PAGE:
Abstract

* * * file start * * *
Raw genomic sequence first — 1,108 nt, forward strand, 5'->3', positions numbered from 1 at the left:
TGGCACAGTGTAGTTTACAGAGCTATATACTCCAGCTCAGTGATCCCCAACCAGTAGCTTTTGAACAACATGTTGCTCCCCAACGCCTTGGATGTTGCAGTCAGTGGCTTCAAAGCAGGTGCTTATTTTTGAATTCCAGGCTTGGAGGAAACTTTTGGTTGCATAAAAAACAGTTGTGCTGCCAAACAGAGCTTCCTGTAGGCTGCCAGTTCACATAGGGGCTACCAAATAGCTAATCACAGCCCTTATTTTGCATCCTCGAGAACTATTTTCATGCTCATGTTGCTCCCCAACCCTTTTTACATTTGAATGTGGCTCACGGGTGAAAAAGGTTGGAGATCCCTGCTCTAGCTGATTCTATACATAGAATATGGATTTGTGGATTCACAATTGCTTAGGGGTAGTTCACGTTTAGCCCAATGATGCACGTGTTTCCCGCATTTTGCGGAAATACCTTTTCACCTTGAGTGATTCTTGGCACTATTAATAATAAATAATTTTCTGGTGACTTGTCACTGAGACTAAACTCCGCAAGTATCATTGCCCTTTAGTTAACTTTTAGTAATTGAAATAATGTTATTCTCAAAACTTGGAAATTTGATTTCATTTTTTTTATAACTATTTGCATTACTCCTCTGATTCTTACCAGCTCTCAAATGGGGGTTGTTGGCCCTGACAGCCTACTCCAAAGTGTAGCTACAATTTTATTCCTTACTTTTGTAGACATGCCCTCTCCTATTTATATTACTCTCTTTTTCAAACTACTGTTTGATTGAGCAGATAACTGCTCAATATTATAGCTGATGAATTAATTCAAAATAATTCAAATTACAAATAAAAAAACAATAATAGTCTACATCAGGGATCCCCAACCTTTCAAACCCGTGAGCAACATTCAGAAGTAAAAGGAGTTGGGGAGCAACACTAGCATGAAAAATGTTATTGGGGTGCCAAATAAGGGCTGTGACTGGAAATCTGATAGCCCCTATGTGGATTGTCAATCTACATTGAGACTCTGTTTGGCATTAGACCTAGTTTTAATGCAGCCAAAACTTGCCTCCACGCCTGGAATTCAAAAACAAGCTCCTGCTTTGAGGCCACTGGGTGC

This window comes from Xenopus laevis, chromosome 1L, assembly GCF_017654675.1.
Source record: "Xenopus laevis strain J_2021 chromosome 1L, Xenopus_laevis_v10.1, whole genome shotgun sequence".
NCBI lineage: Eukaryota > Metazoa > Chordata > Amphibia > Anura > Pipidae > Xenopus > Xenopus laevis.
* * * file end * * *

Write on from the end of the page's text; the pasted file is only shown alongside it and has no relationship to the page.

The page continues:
The 315 m of Rosario Formation exposed at the San Antonio del Mar (SADM) section (Baja California, Mexico) contains moderately-to-well preserved benthic and planktic foraminifera, calcareous nannofossils, and molluscs. Nannofossils suggest most of the SADM section was deposited within a narrow interval of the late Campanian (CC21-CC22), whereas foraminifera and molluscs suggest a younger maximum age (younger than the Globotruncana ventricosa Zone) and allow deposition over a longer interval of time. Planktic foraminifera at SADM represent common Tethyan taxa. They are largely restricted to the lower and middle portions of the section and comprise 0-~40% of foraminiferal assemblages. Stable isotopic analyses of Rugoglobigerina rugosa yield δ18Ov-PDB values from −2.27‰ to −2.82‰ corresponding to salinity-corrected paleotemperature estimates of 26–30°C for the Late Cretaceous eastern Pacific. These estimates are as warm as modern tropical temperatures and are similar to tropical paleotemperature estimates from δ18O analyses of exceptionally preserved Maastrichtian samples; however, they are considerably warmer than most tropical Campanian-Maastrichtian estimates. Benthic foraminifera indicate outer shelf paleo-depths with a slight increase in depth or decrease in benthic oxygen levels in the upper parts of the interval studied. The change in the benthic assemblage corresponds to an ~1‰ positive shift in benthic δO18, suggesting a relationship between benthic assemblages and an inferred increase in the local intensity of upwelling.

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